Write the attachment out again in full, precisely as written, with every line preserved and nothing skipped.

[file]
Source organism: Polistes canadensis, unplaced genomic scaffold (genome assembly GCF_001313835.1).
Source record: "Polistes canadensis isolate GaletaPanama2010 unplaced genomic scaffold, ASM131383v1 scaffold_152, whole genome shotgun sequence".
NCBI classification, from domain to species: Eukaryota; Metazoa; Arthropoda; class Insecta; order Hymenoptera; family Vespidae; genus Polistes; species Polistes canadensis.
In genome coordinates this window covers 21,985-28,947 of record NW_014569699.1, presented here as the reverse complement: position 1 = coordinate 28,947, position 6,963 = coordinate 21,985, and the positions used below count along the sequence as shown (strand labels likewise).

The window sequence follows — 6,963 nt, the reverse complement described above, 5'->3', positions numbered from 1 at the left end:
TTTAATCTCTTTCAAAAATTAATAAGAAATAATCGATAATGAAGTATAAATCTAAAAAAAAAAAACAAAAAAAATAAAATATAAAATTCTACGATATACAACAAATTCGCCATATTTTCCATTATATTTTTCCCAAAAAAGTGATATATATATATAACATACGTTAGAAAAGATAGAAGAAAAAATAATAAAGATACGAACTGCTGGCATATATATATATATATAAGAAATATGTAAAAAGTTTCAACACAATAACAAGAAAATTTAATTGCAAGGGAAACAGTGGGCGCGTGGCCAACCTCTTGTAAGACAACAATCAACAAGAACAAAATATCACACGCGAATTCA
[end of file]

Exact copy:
Source organism: Polistes canadensis, unplaced genomic scaffold (genome assembly GCF_001313835.1).
Source record: "Polistes canadensis isolate GaletaPanama2010 unplaced genomic scaffold, ASM131383v1 scaffold_152, whole genome shotgun sequence".
NCBI classification, from domain to species: Eukaryota; Metazoa; Arthropoda; class Insecta; order Hymenoptera; family Vespidae; genus Polistes; species Polistes canadensis.
In genome coordinates this window covers 21,985-28,947 of record NW_014569699.1, presented here as the reverse complement: position 1 = coordinate 28,947, position 6,963 = coordinate 21,985, and the positions used below count along the sequence as shown (strand labels likewise).

The window sequence follows — 6,963 nt, the reverse complement described above, 5'->3', positions numbered from 1 at the left end:
TTTAATCTCTTTCAAAAATTAATAAGAAATAATCGATAATGAAGTATAAATCTAAAAAAAAAAAACAAAAAAAATAAAATATAAAATTCTACGATATACAACAAATTCGCCATATTTTCCATTATATTTTTCCCAAAAAAGTGATATATATATATAACATACGTTAGAAAAGATAGAAGAAAAAATAATAAAGATACGAACTGCTGGCATATATATATATATATAAGAAATATGTAAAAAGTTTCAACACAATAACAAGAAAATTTAATTGCAAGGGAAACAGTGGGCGCGTGGCCAACCTCTTGTAAGACAACAATCAACAAGAACAAAATATCACACGCGAATTCA